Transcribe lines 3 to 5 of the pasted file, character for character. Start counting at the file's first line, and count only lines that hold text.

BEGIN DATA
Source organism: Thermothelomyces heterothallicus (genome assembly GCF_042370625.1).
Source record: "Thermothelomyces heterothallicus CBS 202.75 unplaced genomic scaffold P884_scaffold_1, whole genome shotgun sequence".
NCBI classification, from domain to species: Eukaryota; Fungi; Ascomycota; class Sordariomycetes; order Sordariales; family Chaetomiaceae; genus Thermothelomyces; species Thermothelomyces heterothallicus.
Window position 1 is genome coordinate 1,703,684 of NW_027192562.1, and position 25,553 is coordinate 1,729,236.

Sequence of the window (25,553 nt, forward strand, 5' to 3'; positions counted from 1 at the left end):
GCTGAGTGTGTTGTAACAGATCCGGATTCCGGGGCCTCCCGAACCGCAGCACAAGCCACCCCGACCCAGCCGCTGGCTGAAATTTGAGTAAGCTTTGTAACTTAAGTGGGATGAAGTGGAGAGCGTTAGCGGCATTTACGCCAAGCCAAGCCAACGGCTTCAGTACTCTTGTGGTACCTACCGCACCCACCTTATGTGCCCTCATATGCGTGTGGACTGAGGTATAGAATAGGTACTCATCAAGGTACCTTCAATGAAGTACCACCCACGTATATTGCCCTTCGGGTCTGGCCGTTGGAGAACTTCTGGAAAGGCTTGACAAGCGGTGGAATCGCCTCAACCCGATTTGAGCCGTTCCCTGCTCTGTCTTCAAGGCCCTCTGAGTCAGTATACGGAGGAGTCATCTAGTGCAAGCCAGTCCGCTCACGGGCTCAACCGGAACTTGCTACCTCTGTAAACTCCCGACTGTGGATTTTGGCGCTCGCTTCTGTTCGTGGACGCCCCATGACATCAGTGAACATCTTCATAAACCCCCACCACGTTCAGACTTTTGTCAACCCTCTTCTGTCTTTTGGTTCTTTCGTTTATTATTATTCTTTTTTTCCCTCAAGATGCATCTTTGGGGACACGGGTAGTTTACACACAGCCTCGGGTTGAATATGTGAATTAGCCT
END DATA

NCBI classification, from domain to species: Eukaryota; Fungi; Ascomycota; class Sordariomycetes; order Sordariales; family Chaetomiaceae; genus Thermothelomyces; species Thermothelomyces heterothallicus.
Window position 1 is genome coordinate 1,703,684 of NW_027192562.1, and position 25,553 is coordinate 1,729,236.

Sequence of the window (25,553 nt, forward strand, 5' to 3'; positions counted from 1 at the left end):